There's No "Exercise Motivator as Potent" as a 4-Legged Workout Partner 

"It creates additional activity that we wouldn’t otherwise have done."

dogs exercise

It only takes 10 minutes of daily exercise to stave off early death and combat the scourge of sitting for long hours every day. But the barrier between you and getting out the door for a short workout in the morning can feel insurmountable. Fortunately, a study released Thursday in Scientific Reports shows that the right workout partner can make hitting basic exercise goals, and even surpassing them, feel easy.

Dogs already feel like family and reduce stress in college kids. Now the results of a survey of UK households show that humans who own dogs tend to exercise far more than those who don’t. This study, conducted by Carri Westgarth, Ph.D., a lecturer in human-animal interactions at the University of Liverpool, showed that dogs owners are four times more likely to hit government mandated physical activity goals than non-dog owners. That’s typically around 150 minutes of moderate intensity exercise each week, which 64 percent of dog owners met simply by walking the dog.

“Physical activity is known as the ‘best buy’ for public health,” Westgarth tells Inverse. “There appears to be no other exercise motivator as potent as having a dog.”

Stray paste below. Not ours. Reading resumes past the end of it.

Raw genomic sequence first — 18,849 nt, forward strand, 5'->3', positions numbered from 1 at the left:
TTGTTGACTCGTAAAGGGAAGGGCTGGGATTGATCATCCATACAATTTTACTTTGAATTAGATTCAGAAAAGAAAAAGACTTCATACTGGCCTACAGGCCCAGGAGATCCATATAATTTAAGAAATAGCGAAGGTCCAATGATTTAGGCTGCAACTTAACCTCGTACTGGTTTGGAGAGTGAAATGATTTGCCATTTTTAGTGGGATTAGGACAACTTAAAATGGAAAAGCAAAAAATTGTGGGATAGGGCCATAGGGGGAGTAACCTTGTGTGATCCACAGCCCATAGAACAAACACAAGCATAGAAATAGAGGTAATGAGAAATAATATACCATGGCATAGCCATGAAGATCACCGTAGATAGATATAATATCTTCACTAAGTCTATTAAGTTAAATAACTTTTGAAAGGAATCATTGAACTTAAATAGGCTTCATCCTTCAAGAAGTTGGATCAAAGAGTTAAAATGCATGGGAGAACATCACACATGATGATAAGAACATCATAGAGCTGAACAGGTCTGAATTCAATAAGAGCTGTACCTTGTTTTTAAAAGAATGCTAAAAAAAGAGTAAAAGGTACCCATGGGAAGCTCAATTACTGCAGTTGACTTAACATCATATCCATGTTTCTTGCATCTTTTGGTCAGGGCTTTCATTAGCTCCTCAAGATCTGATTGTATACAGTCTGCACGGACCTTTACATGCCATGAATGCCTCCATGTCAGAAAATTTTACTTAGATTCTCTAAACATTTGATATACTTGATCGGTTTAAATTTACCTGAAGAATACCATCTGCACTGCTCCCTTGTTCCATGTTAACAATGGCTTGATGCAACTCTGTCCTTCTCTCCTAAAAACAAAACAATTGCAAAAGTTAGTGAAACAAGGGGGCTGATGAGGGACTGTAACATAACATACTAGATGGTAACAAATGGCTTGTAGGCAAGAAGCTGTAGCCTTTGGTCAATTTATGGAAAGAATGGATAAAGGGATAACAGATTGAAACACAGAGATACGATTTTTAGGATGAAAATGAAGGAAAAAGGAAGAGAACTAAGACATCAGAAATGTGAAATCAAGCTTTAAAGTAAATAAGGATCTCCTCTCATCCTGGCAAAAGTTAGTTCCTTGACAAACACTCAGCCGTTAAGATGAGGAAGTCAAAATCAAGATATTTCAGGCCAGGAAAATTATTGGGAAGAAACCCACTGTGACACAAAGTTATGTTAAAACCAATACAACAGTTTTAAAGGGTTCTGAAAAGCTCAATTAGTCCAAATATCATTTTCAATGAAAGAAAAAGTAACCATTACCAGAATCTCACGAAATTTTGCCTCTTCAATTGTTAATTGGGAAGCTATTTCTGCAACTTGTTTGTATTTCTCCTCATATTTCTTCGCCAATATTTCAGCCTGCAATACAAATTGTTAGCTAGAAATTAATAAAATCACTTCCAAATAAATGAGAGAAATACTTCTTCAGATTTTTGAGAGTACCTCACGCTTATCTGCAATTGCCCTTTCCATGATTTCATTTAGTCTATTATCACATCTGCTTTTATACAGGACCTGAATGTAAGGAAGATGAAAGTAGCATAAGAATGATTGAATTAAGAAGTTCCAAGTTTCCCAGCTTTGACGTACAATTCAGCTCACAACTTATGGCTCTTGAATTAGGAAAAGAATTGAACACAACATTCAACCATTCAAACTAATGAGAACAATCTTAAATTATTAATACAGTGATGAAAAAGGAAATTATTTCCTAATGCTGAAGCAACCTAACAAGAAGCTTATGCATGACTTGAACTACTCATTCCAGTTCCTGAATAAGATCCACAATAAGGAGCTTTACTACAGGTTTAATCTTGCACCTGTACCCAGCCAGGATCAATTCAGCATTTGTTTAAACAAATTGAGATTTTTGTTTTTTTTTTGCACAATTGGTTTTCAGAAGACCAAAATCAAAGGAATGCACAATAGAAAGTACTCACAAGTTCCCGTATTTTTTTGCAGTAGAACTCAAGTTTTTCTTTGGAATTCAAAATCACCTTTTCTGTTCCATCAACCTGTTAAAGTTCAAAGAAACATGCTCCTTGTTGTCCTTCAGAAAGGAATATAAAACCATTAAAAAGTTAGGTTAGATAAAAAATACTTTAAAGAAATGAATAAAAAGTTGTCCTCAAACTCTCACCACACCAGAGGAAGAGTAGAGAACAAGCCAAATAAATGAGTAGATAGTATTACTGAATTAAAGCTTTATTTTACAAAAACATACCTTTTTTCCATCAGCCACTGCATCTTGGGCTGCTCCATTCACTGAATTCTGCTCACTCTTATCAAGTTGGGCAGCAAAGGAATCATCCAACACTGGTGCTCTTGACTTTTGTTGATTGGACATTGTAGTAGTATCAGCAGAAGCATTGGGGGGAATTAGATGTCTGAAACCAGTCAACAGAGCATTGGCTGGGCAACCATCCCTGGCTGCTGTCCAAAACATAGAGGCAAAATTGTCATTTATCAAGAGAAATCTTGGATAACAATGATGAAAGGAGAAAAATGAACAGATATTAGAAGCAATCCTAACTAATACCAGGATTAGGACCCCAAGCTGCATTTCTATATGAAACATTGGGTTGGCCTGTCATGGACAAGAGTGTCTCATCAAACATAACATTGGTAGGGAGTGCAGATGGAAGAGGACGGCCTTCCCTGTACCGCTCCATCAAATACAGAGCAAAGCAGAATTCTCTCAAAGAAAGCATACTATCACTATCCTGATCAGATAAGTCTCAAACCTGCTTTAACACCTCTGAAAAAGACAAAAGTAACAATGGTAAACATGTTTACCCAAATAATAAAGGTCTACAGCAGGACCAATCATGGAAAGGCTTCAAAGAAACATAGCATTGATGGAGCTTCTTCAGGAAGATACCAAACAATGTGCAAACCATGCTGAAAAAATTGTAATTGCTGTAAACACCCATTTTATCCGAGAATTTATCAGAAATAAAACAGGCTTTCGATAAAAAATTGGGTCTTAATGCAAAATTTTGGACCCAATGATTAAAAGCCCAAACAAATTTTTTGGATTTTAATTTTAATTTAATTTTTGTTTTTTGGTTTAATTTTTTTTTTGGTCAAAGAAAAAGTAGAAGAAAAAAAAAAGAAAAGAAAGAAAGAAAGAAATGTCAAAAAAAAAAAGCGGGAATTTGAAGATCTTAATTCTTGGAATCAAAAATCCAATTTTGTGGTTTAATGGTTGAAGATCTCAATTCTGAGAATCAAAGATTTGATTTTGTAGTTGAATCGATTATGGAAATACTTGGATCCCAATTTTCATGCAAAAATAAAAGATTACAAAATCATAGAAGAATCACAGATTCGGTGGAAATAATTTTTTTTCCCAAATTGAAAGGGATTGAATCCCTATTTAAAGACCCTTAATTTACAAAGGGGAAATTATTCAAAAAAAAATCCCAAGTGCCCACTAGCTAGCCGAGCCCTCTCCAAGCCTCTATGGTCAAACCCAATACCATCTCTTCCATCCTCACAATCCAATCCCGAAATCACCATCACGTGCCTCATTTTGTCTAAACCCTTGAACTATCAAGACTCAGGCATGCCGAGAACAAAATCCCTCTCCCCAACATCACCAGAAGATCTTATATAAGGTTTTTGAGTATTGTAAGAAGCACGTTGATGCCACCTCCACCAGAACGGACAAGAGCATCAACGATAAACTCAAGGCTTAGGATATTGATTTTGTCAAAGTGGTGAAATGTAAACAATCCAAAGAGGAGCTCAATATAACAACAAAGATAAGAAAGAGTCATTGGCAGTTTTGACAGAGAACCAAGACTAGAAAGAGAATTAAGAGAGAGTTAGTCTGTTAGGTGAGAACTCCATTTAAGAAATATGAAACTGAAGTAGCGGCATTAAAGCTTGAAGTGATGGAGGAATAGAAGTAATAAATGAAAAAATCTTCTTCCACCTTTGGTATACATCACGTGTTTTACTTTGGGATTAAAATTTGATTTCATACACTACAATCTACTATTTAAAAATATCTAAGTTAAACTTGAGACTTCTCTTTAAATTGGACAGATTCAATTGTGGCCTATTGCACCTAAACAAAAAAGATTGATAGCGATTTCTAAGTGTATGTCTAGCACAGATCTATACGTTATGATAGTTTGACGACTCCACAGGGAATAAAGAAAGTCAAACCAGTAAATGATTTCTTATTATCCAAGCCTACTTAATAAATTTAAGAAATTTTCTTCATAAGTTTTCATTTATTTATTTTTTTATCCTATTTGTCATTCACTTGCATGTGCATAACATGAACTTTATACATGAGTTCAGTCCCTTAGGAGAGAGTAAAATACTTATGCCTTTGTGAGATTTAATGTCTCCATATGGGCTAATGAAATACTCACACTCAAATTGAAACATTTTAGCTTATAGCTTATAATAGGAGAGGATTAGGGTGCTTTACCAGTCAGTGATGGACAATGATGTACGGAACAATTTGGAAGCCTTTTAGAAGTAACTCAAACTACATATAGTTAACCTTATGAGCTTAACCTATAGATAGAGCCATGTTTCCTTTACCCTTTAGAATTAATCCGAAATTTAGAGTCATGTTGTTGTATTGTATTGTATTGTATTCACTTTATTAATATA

dog walking
64 percent of dog owners met the government's advised physical activity guidelines simply by walking their dogs, but most surpassed them. 

But dog owners were also far more likely to exercise in general than non-dog owners, suggesting that they made time to get outside in addition to the time required to care for their best friend. “This study provides new evidence that UK dog owners are considerably more active than people without a dog, and that dog walking is undertaken in addition to, and not instead of, other physical activities,” the authors write.

These findings are based on survey data collected from 385 households in West Cheshire in the UK. Westgarth and her team analyzed each person’s reported exercise levels, as well as how long they reported walking their dog during the week (sadly, 9.6 percent of dog owners reported not walking their dogs at all). They also confirmed the exercise activity of participants in a small followup study on 28 people who wore accelerometers — essentially fitness trackers that measured how active they were during the day.

Overall, they found big differences in the lifestyles of dog owners and non-dog owners. According to the fitness tracker data, dog owners took a median of of 8,038 steps per day compared to non-dog owners, who took a median of 6,081 steps per day. Dog owners were also 14 times more likely to report walking for recreation compared to non-dog owners, and performed an extra 13 minutes of moderate-to-vigorous activity per day. The observations regarding steps and moderate-to-vigorous activity weren’t statistically significant, note the authors, but were still notable enough to warrant a mention in the paper.

dogs